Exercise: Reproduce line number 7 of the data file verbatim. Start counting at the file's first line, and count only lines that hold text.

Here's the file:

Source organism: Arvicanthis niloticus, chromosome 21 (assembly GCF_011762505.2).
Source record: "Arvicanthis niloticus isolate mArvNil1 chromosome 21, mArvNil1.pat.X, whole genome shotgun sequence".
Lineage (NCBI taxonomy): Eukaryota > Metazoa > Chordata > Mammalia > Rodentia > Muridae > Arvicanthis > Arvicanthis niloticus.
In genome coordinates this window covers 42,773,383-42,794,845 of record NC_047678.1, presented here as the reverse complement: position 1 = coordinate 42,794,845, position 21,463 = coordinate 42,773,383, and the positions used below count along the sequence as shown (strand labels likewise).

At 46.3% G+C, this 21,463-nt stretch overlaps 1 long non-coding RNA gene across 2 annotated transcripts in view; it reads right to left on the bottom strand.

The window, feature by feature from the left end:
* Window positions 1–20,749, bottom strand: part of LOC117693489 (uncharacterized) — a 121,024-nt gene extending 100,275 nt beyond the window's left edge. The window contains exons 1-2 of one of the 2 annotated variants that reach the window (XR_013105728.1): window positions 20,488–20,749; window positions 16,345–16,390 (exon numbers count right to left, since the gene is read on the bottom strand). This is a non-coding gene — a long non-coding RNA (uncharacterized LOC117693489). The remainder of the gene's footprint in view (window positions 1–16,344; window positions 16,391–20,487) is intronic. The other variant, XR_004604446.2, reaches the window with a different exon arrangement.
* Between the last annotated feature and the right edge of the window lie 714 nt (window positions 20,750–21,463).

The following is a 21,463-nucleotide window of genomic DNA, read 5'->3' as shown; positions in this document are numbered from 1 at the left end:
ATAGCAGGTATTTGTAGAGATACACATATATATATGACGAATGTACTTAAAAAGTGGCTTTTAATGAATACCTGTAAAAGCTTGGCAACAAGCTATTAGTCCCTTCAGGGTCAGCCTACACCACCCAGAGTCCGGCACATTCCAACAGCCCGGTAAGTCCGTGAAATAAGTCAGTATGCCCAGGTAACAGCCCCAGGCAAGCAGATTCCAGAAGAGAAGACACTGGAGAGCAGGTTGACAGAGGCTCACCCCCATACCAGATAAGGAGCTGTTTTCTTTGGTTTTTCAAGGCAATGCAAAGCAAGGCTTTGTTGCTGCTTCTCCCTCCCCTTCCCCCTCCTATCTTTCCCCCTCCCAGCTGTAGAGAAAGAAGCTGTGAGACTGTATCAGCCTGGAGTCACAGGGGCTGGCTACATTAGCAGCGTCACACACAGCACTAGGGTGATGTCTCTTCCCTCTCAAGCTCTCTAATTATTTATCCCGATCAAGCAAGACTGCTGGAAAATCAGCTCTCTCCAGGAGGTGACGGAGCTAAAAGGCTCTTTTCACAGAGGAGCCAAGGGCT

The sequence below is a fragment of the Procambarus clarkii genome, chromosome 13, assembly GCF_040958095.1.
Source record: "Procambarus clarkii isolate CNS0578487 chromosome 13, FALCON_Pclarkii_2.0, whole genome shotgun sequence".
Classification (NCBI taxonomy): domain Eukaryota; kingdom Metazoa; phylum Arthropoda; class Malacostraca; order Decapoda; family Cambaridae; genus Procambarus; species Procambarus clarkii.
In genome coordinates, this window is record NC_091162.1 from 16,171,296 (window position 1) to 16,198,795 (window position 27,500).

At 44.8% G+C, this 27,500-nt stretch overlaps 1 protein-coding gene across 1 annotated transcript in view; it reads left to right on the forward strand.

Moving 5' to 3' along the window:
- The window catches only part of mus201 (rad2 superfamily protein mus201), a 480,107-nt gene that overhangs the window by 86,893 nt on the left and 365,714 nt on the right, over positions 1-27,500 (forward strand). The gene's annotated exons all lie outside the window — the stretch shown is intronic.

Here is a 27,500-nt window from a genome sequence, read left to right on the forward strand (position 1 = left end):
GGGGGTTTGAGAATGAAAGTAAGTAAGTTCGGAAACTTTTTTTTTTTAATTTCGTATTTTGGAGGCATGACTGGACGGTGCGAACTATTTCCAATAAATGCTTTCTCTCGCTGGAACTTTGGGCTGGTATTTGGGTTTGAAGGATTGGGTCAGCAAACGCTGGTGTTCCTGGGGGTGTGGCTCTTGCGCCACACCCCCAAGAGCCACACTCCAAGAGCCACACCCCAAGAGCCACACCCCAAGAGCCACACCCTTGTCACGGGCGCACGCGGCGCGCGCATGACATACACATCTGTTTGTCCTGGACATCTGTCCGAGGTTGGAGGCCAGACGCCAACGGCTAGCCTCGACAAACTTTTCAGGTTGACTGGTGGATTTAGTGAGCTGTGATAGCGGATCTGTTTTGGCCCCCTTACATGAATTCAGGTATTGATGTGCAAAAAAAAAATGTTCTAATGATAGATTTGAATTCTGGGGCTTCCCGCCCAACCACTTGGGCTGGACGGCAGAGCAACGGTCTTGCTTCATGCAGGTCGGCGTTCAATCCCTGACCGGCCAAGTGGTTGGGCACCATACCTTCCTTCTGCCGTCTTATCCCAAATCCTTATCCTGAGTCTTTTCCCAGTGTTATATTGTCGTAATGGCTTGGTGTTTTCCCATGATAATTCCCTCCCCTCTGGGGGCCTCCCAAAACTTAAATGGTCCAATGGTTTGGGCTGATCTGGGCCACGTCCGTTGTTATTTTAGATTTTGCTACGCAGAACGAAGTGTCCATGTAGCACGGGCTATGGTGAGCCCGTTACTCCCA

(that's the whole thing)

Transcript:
* Window positions 1–20,749, bottom strand: part of LOC117693489 (uncharacterized) — a 121,024-nt gene extending 100,275 nt beyond the window's left edge. The window contains exons 1-2 of one of the 2 annotated variants that reach the window (XR_013105728.1): window positions 20,488–20,749; window positions 16,345–16,390 (exon numbers count right to left, since the gene is read on the bottom strand). This is a non-coding gene — a long non-coding RNA (uncharacterized LOC117693489). The remainder of the gene's footprint in view (window positions 1–16,344; window positions 16,391–20,487) is intronic. The other variant, XR_004604446.2, reaches the window with a different exon arrangement.